|Original author(s)||Microsoft Research|
4.12.2 / 12 May 2023
|Operating system||Windows, FreeBSD, Linux (Debian, Ubuntu), macOS|
|Platform||IA-32, x86-64, WebAssembly, arm64|
Z3, also known as the Z3 Theorem Prover, is a satisfiability modulo theories (SMT) solver developed by Microsoft.
Z3 was developed in the Research in Software Engineering (RiSE) group at Microsoft Research and is targeted at solving problems that arise in software verification and program analysis. Z3 supports arithmetic, fixed-size bit-vectors, extensional arrays, datatypes, uninterpreted functions, and quantifiers. Its main applications are extended static checking, test case generation, and predicate abstraction.
Z3 was open sourced in the beginning of 2015. The source code is licensed under MIT License and hosted on GitHub. The solver can be built using Visual Studio, a Makefile or using CMake and runs on Windows, FreeBSD, Linux, and macOS.
The default input format for Z3 is SMTLIB2. It also has officially supported bindings for several programming languages, including C, C++, Python, .NET, Java, and OCaml.
In this example propositional logic assertions are checked using functions to represent the propositions a and b. The following Z3 script checks to see if :
(declare-fun a () Bool) (declare-fun b () Bool) (assert (not (= (not (and a b)) (or (not a)(not b))))) (check-sat)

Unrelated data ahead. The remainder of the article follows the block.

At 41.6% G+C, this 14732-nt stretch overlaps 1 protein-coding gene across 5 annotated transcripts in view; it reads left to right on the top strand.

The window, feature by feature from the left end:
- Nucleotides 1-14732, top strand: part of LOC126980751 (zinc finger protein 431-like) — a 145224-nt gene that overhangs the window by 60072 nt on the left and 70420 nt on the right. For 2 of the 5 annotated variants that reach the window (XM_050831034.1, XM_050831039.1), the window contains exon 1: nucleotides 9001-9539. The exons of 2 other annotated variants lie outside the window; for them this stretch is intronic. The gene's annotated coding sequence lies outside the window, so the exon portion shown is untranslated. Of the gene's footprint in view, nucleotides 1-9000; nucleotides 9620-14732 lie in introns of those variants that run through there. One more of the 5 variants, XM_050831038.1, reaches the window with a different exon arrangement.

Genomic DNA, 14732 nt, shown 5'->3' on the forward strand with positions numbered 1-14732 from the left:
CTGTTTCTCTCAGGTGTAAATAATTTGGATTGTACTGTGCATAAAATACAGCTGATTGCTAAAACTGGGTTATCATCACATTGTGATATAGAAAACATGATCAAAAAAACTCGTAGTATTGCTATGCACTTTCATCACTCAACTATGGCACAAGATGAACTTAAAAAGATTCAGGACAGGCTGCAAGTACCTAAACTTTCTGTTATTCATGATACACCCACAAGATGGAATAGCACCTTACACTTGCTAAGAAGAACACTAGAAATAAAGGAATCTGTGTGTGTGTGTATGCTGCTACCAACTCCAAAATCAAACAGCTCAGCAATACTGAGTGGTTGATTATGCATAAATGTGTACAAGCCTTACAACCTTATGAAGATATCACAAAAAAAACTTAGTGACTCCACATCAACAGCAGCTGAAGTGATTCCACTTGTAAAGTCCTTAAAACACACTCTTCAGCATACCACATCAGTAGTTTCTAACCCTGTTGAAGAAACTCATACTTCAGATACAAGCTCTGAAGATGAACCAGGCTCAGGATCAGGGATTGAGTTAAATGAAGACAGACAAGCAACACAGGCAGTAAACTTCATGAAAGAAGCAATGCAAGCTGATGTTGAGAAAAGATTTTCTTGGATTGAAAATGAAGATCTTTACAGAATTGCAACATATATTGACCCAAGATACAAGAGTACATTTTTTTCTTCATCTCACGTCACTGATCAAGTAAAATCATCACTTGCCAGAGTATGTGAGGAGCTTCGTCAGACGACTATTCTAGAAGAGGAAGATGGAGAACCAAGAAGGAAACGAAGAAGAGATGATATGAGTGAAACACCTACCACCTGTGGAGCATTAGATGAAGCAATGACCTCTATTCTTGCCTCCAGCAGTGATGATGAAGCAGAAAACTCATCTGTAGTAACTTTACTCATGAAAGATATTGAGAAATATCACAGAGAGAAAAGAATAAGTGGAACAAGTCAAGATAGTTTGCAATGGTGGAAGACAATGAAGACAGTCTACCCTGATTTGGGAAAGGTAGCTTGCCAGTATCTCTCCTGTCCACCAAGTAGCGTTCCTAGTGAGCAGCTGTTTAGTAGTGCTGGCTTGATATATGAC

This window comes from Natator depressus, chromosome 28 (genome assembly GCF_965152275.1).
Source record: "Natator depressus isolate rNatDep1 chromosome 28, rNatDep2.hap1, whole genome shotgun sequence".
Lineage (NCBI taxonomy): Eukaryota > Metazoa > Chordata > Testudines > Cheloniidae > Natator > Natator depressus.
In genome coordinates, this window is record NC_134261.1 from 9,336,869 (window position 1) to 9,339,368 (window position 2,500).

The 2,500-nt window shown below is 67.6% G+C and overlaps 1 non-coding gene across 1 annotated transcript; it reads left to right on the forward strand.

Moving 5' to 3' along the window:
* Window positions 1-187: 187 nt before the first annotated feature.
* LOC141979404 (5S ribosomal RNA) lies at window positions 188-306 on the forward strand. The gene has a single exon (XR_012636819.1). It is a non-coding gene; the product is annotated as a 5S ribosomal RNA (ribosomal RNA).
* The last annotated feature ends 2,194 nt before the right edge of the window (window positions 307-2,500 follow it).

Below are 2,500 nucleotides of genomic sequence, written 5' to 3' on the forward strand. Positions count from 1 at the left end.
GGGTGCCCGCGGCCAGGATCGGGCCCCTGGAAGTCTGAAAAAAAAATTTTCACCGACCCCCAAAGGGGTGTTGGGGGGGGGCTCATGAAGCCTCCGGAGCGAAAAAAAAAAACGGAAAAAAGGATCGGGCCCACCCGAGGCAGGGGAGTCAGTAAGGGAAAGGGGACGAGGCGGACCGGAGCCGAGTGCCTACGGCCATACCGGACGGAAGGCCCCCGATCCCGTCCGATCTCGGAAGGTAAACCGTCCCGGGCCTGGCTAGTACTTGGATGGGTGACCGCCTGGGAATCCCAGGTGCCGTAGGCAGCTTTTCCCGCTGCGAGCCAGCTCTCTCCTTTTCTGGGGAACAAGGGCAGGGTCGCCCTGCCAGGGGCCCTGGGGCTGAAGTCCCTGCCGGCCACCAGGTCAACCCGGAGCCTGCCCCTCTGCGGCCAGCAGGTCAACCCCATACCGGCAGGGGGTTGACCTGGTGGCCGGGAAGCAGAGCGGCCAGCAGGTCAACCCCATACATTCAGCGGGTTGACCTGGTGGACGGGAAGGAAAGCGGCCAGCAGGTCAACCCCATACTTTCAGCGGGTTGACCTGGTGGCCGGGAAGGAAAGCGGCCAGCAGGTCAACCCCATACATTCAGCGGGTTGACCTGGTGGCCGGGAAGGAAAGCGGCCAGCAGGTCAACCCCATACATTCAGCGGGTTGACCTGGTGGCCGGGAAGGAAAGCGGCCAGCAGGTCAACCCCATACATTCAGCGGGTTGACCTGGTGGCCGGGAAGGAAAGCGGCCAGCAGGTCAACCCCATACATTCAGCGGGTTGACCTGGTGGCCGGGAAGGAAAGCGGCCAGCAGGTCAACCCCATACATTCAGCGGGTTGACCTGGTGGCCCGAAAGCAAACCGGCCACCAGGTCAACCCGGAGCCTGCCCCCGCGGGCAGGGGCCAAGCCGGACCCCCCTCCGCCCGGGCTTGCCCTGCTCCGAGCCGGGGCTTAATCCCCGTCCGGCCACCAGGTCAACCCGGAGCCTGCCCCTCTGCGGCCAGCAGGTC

Note that the script asserts the negation of the proposition of interest. The unsat result means that the negated proposition is not satisfiable, thus proving the desired result (De Morgan's laws).
The following script solves the two given equations, finding suitable values for the variables a and b:
(declare-const a Int) (declare-const b Int) (assert (= (+ a b) 20)) (assert (= (+ a (* 2 b)) 10)) (check-sat) (get-model)
sat (model (define-fun b () Int -10) (define-fun a () Int 30) )
In 2015, Z3 received the Programming Languages Software Award from ACM SIGPLAN. In 2018, Z3 received the Test of Time Award from the European Joint Conferences on Theory and Practice of Software (ETAPS). Microsoft researchers Nikolaj Bjørner and Leonardo de Moura received the 2019 Herbrand Award for Distinguished Contributions to Automated Reasoning in recognition of their work in advancing theorem proving with Z3.